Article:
Many times you will hear the expression, “its not the destination, it is the journey”. It will drive you mad. What does that really mean? To your irritation, you will later discover that it may have more than a ring of truth. It will likely take you decades and you will waste too much time focused on ‘outcomes’, but you will get there. From your late middle-aged perspective it would be great if you can get there sooner; it might allow you to be a little kinder to yourself.

Reputation. Hard won and easily lost. Your dad has given you some good advice about not being ‘pigeon-holed’ and about earning respect. Keep the advice close and repeat it to yourself regularly. Few things will please you more than the comments your peers give to your wife when you have your career crisis thirty years from now. You will see that crisis as a stain on your reputation, but will be left in tears by the compliments she is paid about your values and your integrity.

That brings me to friendships. You need them and you will discover you are extremely lucky with your’s. In your first year in the City you will become friends with a man who will be godfather to one of your children, as you will be to one of his. He will share his home with you when a house purchase falls through, and look after you when you are in a car accident. On your wedding day it is he who will know the right things to say to calm your wife’s nerves as she approaches the aisle.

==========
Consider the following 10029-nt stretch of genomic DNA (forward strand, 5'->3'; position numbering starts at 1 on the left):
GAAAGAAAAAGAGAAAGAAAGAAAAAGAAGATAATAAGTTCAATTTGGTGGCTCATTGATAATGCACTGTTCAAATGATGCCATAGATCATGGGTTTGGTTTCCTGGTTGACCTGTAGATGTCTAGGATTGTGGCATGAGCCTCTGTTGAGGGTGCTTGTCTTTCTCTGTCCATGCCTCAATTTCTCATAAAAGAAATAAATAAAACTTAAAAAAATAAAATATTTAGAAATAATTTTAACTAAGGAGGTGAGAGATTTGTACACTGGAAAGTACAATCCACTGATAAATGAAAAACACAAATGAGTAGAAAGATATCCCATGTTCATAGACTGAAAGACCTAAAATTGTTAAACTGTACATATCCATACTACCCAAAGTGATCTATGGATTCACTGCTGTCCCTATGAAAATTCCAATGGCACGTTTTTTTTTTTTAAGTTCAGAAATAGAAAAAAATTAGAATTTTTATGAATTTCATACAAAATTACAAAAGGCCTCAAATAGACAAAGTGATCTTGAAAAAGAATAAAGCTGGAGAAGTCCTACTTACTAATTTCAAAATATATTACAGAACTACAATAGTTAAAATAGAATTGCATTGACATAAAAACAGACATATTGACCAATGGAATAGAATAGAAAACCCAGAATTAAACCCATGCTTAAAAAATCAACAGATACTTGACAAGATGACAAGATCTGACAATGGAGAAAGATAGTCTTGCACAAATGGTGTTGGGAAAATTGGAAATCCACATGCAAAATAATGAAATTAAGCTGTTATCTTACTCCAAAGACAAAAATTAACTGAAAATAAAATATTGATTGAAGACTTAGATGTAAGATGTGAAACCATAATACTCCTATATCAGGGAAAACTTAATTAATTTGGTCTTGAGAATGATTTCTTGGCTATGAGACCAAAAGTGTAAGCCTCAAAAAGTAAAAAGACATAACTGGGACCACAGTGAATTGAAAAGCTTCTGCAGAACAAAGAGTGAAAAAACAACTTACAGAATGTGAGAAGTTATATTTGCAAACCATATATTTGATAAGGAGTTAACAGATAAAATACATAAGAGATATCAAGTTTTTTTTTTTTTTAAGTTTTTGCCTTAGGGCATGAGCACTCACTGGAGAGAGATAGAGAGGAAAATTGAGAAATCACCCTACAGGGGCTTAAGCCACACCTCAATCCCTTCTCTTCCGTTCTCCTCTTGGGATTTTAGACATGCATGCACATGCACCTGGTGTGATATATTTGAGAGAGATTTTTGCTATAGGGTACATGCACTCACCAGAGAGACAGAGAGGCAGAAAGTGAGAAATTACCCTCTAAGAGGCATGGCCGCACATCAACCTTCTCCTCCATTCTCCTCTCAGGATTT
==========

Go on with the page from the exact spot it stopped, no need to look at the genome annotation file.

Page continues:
Nearly forty years on, you are proud to call him a friend. Your two closest friends from your school A level studies will also extend their friendship with you to over forty years. As will your former next door neighbour, and a former Essex Schools U15 cricketer. It speaks volumes for the value of long duration friendships, but also about how people regard you, which you struggle to appreciate. Nurture friendships. Some have a natural life and die, so seek and welcome new ones, but really value people with whom you can share decades of experiences.

New skills. You are glad to be out of school and you have turned your back, for now, on education. As a sportsman you think you are pretty impressive and have little new to learn. You hate not being competent at things and until you develop some maturity it will stop you trying new things. You want to be someone in your adult life, and you will come to see that the people that most impress you are those with the deepest and broadest learning, and those sufficiently open-minded to keep absorbing new ideas, processes and skills.

With that in mind, take up a musical instrument and learn to dance. At 40 you will take up piano for a handful of years, but it is quite late. Try to pick up a guitar sooner. At parties you will notice how a guy who can turn to the piano/keyboards, or perform some magic on drums, or strum a guitar and accompany himself, will draw the attention of the prettiest girls. The man who gets most attention, though, is the one who can dance.